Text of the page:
println 'fib(20) = ' + fib(20);

Jactl adopts a lot of Groovy syntax so semicolons are optional, typing is optional, double-quoted strings allow for embedded expressions, and return is optional for the last expression of a function so the previous example could also be written like this:

def fib(x) { x <= 2 ? 1 : fib(x-1) + fib(x-2) }
println "fib(20) = ${fib(20)}"

Compiles to Java bytecode

Jactl scripts compile to bytecode to take advantage of the performance capabilities of the JVM.

Never blocks

Jactl never blocks the execution thread on which a script is running. This is to support execution in reactive or event loop based applications.

Blocking operations in Jactl can only occur when invoking a blocking/asynchronous function. When executing such a function, the script will be suspended and when the blocking function completes, the script execution state is resumed from the point at which it was suspended. This is done via an internal continuation mechanism.

Script writers can write their code as though it blocks and do not have to be concerned about which functions are asynchronous and which are synchronous or have to jump through the normal asynchronous programming hoops with the use of callbacks to be invoked after a long-running operation completes.

When a blocking operation is invoked, Jactl creates a Continuation object that captures the state of the running script such as the value of all local variables and the current call stack. When the long-running operation completes, the script state is restored and the script continues from where it left off.


Easy to integrate additional functions and methods into the language for application-specific needs.


Unlike many other JVM based languages, in Jactl the things that a script writer can do are tightly controlled. The only things available to the script writer are the built-in functions and the functions that you provide. This allows Jactl scripts to be safely executed in frameworks where creating threads, writing to files, connecting to remote systems, and performing other blocking operations would not normally be allowed.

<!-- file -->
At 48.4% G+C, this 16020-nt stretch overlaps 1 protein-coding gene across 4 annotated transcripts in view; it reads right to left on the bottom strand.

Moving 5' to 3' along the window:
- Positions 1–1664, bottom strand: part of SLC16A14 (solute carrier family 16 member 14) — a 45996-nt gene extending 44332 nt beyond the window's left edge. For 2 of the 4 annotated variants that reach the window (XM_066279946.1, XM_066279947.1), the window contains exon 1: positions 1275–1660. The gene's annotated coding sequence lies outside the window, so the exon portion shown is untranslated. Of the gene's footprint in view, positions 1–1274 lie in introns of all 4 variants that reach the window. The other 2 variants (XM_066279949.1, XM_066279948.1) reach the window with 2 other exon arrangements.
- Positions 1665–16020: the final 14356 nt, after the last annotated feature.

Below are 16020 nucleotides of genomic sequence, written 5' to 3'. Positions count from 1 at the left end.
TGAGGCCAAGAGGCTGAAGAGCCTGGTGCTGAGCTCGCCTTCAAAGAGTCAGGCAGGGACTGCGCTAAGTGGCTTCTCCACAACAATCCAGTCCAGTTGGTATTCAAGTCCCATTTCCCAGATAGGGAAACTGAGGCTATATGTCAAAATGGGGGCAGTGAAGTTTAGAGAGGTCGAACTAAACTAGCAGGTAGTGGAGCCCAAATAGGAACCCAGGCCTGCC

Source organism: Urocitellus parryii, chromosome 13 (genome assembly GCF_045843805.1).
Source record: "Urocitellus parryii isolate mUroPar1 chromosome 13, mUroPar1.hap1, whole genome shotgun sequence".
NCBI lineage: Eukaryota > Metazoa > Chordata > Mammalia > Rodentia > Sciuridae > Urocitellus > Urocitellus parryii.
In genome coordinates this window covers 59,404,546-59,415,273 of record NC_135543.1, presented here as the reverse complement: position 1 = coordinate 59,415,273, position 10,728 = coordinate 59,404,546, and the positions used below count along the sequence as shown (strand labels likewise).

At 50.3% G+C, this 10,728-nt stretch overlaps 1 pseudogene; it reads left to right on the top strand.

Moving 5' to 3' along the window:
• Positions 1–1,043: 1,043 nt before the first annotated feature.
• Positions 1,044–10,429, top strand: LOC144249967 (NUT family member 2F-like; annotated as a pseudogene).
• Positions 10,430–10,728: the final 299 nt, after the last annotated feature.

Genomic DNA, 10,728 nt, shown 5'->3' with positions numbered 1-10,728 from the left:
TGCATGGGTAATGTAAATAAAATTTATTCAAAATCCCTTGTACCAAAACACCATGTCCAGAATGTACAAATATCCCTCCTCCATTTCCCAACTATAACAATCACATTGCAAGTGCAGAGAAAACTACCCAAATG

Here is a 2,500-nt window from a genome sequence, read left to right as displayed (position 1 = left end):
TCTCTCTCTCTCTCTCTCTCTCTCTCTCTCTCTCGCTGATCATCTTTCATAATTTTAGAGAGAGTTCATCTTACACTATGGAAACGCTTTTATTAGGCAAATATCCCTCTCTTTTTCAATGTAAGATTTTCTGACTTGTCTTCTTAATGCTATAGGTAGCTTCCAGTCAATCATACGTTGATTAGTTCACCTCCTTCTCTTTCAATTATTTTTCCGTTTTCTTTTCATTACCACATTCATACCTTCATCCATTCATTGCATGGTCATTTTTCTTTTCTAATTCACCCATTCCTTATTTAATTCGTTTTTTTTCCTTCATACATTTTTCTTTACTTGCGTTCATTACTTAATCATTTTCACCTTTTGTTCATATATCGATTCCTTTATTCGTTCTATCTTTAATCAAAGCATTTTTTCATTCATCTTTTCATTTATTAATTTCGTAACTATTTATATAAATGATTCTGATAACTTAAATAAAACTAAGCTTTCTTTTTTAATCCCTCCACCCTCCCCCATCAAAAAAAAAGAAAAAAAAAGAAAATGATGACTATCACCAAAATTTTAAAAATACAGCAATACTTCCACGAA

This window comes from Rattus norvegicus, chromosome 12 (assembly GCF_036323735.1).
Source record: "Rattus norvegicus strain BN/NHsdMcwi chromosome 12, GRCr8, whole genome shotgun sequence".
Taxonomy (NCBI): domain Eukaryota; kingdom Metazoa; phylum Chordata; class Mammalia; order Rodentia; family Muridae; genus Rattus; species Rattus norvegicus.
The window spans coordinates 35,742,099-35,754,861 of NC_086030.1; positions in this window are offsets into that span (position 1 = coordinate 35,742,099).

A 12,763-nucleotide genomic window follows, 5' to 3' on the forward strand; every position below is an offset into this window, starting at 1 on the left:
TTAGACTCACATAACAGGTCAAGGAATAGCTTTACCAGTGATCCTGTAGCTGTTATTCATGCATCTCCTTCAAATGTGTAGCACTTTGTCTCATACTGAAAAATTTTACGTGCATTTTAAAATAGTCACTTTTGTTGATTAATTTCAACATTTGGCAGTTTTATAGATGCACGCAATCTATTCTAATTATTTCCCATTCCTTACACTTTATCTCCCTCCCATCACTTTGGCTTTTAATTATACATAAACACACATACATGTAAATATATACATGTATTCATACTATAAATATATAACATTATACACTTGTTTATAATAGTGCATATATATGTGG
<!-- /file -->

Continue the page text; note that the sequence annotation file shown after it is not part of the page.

When you integrate the Jactl compiler into your application you provide it with the functions that you want your script writers to have access to and this ensures they can only do things that you permit them to do. This means you don’t need to worry about them accessing files or data that they shouldn’t be accessing, for example.

No Dependencies

The core Jactl language has no dependencies on external libraries apart from the ASM library which it embeds within itself after renaming (to avoid clashes with any other instance of ASM on the classpath).

Dynamic or Static Typing

The language allows you to choose whether to specify a type for your variables, parameters, and return types. You can choose to provide types for stricter type checking or for optimisation reasons, or you can leave things dynamically typed.

Jactl REPL

Jactl has a REPL (Read-Evaluate-Print-Loop) to allow you to easily play with the language and prototype code at the commandline.

Commandline Scripts

Jactl scripts can be run from the commandline to replace use of various Unix utilities such as awk, sed, or even Perl.

Language Features

  • Closures
  • Classes with inheritance
  • Strong/weak typing
  • Parameters with default values
  • Named parameters for function calls
  • Multi-line strings
  • Strings with interpolated expressions
  • Functional programming idioms (map, filter, collect, each, etc.)
  • Regex matching syntax
  • Regex capture variables

Check out the Jactl docs website for more info on how to get the most out of Jactl. File all bugs/feature requests at Jactl’s GitHub repo.